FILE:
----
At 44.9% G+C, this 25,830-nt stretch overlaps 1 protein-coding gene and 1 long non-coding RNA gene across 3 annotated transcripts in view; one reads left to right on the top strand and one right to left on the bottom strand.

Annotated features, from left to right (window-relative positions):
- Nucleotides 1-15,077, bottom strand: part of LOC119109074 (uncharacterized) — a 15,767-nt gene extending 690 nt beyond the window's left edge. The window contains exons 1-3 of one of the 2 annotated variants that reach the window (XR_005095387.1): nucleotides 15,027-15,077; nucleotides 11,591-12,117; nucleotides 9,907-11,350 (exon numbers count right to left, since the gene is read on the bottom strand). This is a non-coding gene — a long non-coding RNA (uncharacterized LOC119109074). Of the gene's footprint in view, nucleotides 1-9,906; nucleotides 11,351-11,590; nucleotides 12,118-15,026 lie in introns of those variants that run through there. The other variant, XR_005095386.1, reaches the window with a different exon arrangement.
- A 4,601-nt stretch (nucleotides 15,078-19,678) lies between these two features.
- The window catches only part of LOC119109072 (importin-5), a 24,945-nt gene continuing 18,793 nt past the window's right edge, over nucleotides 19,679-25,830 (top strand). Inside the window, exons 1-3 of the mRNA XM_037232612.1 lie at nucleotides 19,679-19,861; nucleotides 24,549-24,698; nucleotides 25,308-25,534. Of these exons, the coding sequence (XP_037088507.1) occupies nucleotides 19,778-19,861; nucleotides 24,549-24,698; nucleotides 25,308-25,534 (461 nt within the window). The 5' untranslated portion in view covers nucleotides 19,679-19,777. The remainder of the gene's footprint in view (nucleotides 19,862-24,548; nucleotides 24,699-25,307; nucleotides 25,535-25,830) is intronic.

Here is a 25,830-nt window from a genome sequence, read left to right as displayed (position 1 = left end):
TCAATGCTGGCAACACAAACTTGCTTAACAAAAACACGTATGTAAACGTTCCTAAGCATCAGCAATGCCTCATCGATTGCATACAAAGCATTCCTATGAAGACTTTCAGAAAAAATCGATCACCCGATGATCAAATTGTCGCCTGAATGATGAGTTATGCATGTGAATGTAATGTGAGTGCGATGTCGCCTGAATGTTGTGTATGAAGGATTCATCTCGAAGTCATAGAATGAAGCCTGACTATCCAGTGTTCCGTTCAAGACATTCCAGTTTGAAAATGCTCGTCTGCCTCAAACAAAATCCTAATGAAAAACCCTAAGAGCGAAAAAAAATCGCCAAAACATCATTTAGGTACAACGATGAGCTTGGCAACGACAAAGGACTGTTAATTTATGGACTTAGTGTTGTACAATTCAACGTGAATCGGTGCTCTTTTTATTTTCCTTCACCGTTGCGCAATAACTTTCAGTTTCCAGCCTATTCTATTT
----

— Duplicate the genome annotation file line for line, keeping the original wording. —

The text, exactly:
At 44.9% G+C, this 25,830-nt stretch overlaps 1 protein-coding gene and 1 long non-coding RNA gene across 3 annotated transcripts in view; one reads left to right on the top strand and one right to left on the bottom strand.

Annotated features, from left to right (window-relative positions):
- Nucleotides 1-15,077, bottom strand: part of LOC119109074 (uncharacterized) — a 15,767-nt gene extending 690 nt beyond the window's left edge. The window contains exons 1-3 of one of the 2 annotated variants that reach the window (XR_005095387.1): nucleotides 15,027-15,077; nucleotides 11,591-12,117; nucleotides 9,907-11,350 (exon numbers count right to left, since the gene is read on the bottom strand). This is a non-coding gene — a long non-coding RNA (uncharacterized LOC119109074). Of the gene's footprint in view, nucleotides 1-9,906; nucleotides 11,351-11,590; nucleotides 12,118-15,026 lie in introns of those variants that run through there. The other variant, XR_005095386.1, reaches the window with a different exon arrangement.
- A 4,601-nt stretch (nucleotides 15,078-19,678) lies between these two features.
- The window catches only part of LOC119109072 (importin-5), a 24,945-nt gene continuing 18,793 nt past the window's right edge, over nucleotides 19,679-25,830 (top strand). Inside the window, exons 1-3 of the mRNA XM_037232612.1 lie at nucleotides 19,679-19,861; nucleotides 24,549-24,698; nucleotides 25,308-25,534. Of these exons, the coding sequence (XP_037088507.1) occupies nucleotides 19,778-19,861; nucleotides 24,549-24,698; nucleotides 25,308-25,534 (461 nt within the window). The 5' untranslated portion in view covers nucleotides 19,679-19,777. The remainder of the gene's footprint in view (nucleotides 19,862-24,548; nucleotides 24,699-25,307; nucleotides 25,535-25,830) is intronic.

Here is a 25,830-nt window from a genome sequence, read left to right as displayed (position 1 = left end):
TCAATGCTGGCAACACAAACTTGCTTAACAAAAACACGTATGTAAACGTTCCTAAGCATCAGCAATGCCTCATCGATTGCATACAAAGCATTCCTATGAAGACTTTCAGAAAAAATCGATCACCCGATGATCAAATTGTCGCCTGAATGATGAGTTATGCATGTGAATGTAATGTGAGTGCGATGTCGCCTGAATGTTGTGTATGAAGGATTCATCTCGAAGTCATAGAATGAAGCCTGACTATCCAGTGTTCCGTTCAAGACATTCCAGTTTGAAAATGCTCGTCTGCCTCAAACAAAATCCTAATGAAAAACCCTAAGAGCGAAAAAAAATCGCCAAAACATCATTTAGGTACAACGATGAGCTTGGCAACGACAAAGGACTGTTAATTTATGGACTTAGTGTTGTACAATTCAACGTGAATCGGTGCTCTTTTTATTTTCCTTCACCGTTGCGCAATAACTTTCAGTTTCCAGCCTATTCTATTT